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Junta threat may spur refugee exodus, Karen council warns

September 1, 2010

Mae Sot (Mizzima) – An exodus of refugees in numbers never before seen along the Thai-Burmese border could begin within days, the KNU/KNLA Peace Council has warned.
In a plea to the “international community”, the Peace Council this week said 6,000 to 10,000 people could initially be evacuated, but if the Burmese Army made a clean sweep of its capital, as many as 100,000 people could be affected.

The KNU/KNLA Peace Council signed an agreement with Burma’s ruling military junta, the State Peace and Development Council (SPDC), in 2006 when it broke away from the Karen National Union. Since then it has developed a capital on the western side of the Dawna mountain range at Htokawko village in Karen State and its leaders have entered into business arrangements with the Burmese Army.

Peace Council leaders have consistently been accused of switching sides merely to enrich themselves.

This year, the SPDC demanded ethnic groups transform themselves into its Border Guard Forces (BGF), taking orders directly from Burmese Army commanders.

The Peace Council has repeatedly refused to join the BGF as an armed wing of the Burmese Army and steadfastly refused to fight troops of the Karen National Liberation Army (KNLA). But now the SPDC has demanded the Peace Council begin obeying orders or be declared an “unlawful or illegal organisation”.

Nerdah-HS

KNLA Colonel Nerdah Mya

Burma Army Lieutenant General Ye Myint recently met Peace Council leaders and delivered the ultimatum: “Join forces with us by Sunday or the population of Htokawko will be displaced and your capital destroyed.”

In a move that could be perceived as tactically unwise, Peace Council leaders said they dismissed the demand on the spot and began preparing to defend themselves.

The Peace Council is well armed – this correspondent has seen truckloads of brand new M-60s and M-16s and many thousands of rounds of ammunition in their possession.

A council spokesman said: “If the Burmese determine to breach and violate the peace agreement and initiate war, then the Karen will have no choice but to do everything in their power to defend [themselves].”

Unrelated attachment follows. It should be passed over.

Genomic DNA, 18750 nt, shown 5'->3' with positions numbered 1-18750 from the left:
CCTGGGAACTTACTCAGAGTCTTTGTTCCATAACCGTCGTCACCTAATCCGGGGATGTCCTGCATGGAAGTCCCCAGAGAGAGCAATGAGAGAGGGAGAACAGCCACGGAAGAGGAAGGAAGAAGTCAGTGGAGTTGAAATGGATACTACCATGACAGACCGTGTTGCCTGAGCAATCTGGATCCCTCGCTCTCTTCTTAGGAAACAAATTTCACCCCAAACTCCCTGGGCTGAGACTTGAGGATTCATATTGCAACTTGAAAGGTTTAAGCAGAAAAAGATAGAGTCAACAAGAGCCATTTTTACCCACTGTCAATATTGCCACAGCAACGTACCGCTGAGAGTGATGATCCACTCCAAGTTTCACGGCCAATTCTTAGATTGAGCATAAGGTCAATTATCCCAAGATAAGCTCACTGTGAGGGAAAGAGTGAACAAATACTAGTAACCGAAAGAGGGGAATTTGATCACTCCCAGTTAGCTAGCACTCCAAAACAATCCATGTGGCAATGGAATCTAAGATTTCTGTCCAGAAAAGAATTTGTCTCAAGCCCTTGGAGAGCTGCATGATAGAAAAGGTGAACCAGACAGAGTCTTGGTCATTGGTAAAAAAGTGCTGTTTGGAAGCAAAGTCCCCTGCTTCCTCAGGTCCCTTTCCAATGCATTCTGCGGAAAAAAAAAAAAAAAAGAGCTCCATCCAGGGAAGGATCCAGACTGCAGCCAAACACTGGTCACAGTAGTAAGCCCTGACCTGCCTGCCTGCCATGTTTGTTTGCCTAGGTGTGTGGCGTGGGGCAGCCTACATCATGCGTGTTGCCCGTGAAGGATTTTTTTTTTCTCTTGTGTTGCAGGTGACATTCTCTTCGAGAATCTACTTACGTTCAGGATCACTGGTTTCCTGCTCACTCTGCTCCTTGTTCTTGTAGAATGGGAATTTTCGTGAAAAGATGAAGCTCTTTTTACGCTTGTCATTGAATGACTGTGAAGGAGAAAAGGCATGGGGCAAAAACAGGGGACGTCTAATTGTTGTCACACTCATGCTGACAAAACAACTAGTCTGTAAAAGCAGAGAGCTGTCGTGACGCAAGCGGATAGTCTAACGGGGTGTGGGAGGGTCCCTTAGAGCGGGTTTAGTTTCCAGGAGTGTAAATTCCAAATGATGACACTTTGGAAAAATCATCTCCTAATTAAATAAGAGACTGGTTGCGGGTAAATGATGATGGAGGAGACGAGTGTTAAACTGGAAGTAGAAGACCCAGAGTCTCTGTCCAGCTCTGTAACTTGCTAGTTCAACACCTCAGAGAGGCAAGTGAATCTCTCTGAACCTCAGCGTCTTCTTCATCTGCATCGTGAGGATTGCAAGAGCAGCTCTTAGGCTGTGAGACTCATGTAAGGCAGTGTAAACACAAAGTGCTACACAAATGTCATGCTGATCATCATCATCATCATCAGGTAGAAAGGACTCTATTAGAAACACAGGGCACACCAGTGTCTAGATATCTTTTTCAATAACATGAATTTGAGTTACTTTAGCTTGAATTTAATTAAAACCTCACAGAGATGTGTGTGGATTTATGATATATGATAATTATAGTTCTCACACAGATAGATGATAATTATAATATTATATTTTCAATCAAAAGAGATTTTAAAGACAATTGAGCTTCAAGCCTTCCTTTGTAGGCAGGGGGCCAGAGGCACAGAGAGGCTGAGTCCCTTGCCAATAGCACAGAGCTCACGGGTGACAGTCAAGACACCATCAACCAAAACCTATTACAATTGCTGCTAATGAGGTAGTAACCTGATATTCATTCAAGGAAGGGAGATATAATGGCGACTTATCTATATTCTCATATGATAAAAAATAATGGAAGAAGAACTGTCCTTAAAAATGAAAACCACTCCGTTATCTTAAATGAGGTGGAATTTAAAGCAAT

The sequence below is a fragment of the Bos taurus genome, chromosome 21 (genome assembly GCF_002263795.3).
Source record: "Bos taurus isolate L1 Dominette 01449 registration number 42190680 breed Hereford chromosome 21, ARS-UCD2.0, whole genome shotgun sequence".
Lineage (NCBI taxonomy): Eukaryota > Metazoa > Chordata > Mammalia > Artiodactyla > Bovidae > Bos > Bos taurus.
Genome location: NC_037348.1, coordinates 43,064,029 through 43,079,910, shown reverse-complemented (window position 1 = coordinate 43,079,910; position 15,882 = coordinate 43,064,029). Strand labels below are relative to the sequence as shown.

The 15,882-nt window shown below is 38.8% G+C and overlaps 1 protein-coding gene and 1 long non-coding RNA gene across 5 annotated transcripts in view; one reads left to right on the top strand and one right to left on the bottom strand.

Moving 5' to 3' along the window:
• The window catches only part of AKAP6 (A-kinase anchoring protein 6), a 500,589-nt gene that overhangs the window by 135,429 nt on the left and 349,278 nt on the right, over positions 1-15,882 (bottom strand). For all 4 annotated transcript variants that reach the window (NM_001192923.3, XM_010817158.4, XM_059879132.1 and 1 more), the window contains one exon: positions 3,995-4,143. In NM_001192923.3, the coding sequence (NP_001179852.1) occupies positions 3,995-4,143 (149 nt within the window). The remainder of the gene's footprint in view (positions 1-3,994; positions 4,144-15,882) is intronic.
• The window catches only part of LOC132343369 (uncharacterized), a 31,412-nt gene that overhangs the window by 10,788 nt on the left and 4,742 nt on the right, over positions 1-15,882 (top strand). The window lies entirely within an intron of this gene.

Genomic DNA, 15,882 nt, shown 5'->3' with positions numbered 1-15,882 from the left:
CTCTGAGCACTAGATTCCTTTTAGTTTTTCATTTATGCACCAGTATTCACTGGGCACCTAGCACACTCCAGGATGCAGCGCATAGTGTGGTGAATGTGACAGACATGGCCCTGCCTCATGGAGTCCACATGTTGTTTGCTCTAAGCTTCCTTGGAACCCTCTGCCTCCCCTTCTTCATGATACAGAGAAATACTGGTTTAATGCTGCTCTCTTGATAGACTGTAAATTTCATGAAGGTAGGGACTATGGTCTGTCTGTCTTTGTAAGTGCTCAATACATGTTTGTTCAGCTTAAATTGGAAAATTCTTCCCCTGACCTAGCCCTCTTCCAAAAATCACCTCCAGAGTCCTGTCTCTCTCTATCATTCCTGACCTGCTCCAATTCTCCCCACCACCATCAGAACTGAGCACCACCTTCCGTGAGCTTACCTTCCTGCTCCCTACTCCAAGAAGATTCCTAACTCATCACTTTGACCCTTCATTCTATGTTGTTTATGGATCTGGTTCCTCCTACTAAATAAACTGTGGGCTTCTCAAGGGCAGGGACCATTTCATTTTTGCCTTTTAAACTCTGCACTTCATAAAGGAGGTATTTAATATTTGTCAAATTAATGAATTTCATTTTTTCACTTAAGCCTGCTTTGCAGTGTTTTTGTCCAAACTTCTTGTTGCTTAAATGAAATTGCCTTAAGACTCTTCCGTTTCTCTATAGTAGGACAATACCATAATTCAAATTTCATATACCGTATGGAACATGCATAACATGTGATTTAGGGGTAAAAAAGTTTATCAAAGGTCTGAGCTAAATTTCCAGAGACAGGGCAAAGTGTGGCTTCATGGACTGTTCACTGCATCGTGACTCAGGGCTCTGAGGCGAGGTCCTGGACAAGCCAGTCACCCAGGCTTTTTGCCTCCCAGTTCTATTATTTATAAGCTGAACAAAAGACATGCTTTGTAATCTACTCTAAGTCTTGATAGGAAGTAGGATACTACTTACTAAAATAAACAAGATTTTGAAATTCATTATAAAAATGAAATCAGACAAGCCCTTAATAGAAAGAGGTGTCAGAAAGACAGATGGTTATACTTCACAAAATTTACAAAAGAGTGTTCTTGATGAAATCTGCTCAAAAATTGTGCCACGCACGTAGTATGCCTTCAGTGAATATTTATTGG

“However [if the] safe area [Htokawko] is no longer considered safe, the children and families may have to cross over the border into Thailand,” he said. “Acceptance by the Thais is not certain.”

Elements of the KNLA last night declared that they would flank KNU/KNLA Peace Council units if they were forced to evacuate to the Thai-Burmese border.

KNLA Colonel Nerdah Mya, eldest son of the late KNLA General Bo Mya, said: “We are all Karen and the people must be defended.”

He said his men would certainly help the Peace Council forces if they were attacked by the Burmese Army and found themselves in danger of being overwhelmed.

Nerdah’s primary concern was for the civilian population, he said.

By all accounts it is unlikely Thailand will accept thousands of Peace Council refugees pouring over the border. While contingency plans have been made for three sites around Mae Sot – at Tha Son Yang, Phop Phra and Umphang – there are strict conditions for people seeking refuge in Thailand.

Anyone who comes across the border must be directly fleeing fighting and no combatants of any side, or their families, will be given food or shelter.

The Thai Third Army, which controls an area from Kanchanaburi in the south to Mae Hong Son in the far north, maintains that the dispute between the SPDC and the Peace Council is an “internal affair”, one for the Burmese to sort out among themselves.

While NGO workers along the border are treating the situation developing between the Peace Council and the Burmese Army as a serious matter, they remain sceptical that 100,000 people might flee Burma.

Faced with reduced capacity because international donors are becoming fatigued from the effects of more than six decades of fighting in Karen State, the organisations providing for refugees are hoping they are not inundated with tens of thousands of new arrivals from Burma.

But, should the Burmese Army make a clean sweep from Htokawko to the Thai border, the number of people fleeing could well dwarf last year’s exodus to Tha Son Yang. Last year, during June and July, about 6,500 people ended up on the Thai side in Tha Son Yang district when the KNLA lost its Seventh Brigade region to the Burmese Army-aligned militia, the Democratic Karen Buddhist Army.

What followed was a disaster, as people clustered in small groups along the border and NGOs scrambled to sustain simple needs, such as sanitation, food and shelter.

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